In the end, heaven continues to play on the wish-fulfillment side, that is also like the one where I wish I were fluent in ten languages or could traipse around the world. I can't deny that I have any way of knowing that it really exists and waiting and hoping for something that may never come fails to address the problems of the here and now. So I'm still trying to reconcile what I once thought with this current idea. A teaching I once heard on the “Our Father” conveyed the idea that in praying that prayer, Christ was advocating a petition that would make the world like heaven by bringing heaven to earth. I also can't help but consider what Christ meant when he said "The kingdom of heaven is within you" -- thus possibly suggesting that heaven is somehow attainable now, not when you die.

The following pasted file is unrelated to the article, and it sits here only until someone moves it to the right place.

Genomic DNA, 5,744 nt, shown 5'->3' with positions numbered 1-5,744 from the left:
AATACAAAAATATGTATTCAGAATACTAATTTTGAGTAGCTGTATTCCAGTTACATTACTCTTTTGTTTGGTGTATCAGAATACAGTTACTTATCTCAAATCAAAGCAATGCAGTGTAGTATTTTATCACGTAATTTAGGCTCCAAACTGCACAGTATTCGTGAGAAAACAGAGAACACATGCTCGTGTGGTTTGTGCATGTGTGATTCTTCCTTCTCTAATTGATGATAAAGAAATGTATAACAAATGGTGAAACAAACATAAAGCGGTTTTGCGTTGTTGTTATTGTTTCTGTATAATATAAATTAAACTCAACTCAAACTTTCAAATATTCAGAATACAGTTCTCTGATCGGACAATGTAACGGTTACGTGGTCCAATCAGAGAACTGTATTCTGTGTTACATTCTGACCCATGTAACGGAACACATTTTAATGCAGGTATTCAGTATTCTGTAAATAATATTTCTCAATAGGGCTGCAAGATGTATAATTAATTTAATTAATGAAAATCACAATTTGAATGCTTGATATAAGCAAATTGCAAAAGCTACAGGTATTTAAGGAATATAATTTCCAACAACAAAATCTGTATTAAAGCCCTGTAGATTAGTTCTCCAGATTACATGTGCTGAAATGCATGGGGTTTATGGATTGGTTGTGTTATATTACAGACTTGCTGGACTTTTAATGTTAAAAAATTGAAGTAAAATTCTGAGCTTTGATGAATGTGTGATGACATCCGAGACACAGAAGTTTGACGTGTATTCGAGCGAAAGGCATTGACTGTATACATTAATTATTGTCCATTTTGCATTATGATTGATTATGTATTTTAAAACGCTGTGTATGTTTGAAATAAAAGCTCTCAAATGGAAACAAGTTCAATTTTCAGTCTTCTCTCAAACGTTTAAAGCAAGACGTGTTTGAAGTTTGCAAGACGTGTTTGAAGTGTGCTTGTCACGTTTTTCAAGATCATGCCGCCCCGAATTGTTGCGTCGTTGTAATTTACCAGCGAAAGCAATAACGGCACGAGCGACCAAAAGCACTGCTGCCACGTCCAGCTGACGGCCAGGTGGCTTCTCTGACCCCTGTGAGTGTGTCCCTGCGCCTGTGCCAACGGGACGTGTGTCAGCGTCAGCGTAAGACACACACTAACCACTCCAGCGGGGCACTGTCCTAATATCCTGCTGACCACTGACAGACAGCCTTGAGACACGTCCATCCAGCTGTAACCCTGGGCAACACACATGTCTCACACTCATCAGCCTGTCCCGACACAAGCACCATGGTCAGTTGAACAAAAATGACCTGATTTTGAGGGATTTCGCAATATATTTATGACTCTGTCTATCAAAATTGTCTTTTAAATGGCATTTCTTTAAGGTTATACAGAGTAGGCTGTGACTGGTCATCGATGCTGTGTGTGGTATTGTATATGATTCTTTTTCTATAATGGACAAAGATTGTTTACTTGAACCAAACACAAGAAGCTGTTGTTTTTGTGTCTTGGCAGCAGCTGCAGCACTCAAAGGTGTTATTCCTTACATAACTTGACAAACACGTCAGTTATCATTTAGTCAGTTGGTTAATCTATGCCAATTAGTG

To me, this meant turning the tables on injustice and watching the love of money, prestige and power become overturned by love for humanity and more peaceful lives, not choirs of angels hitting everyone over the head with harps as some atheists might fear (and by Christian conduct, I can't help but find this fear justified). Although my thoughts run different than they once did, I don't see how this idea has to change. Perhaps in this way, I can still hold onto heaven. Even if heaven didn't exist, why not strive to bring heaven to earth by practicing peace and love where possible and standing up against the injustices that continue to dampen the lives of others? Or as Belinda Carlisle once sang, "Oooo, baby do you know what that's worth? Ooooo, heaven is a place on earth."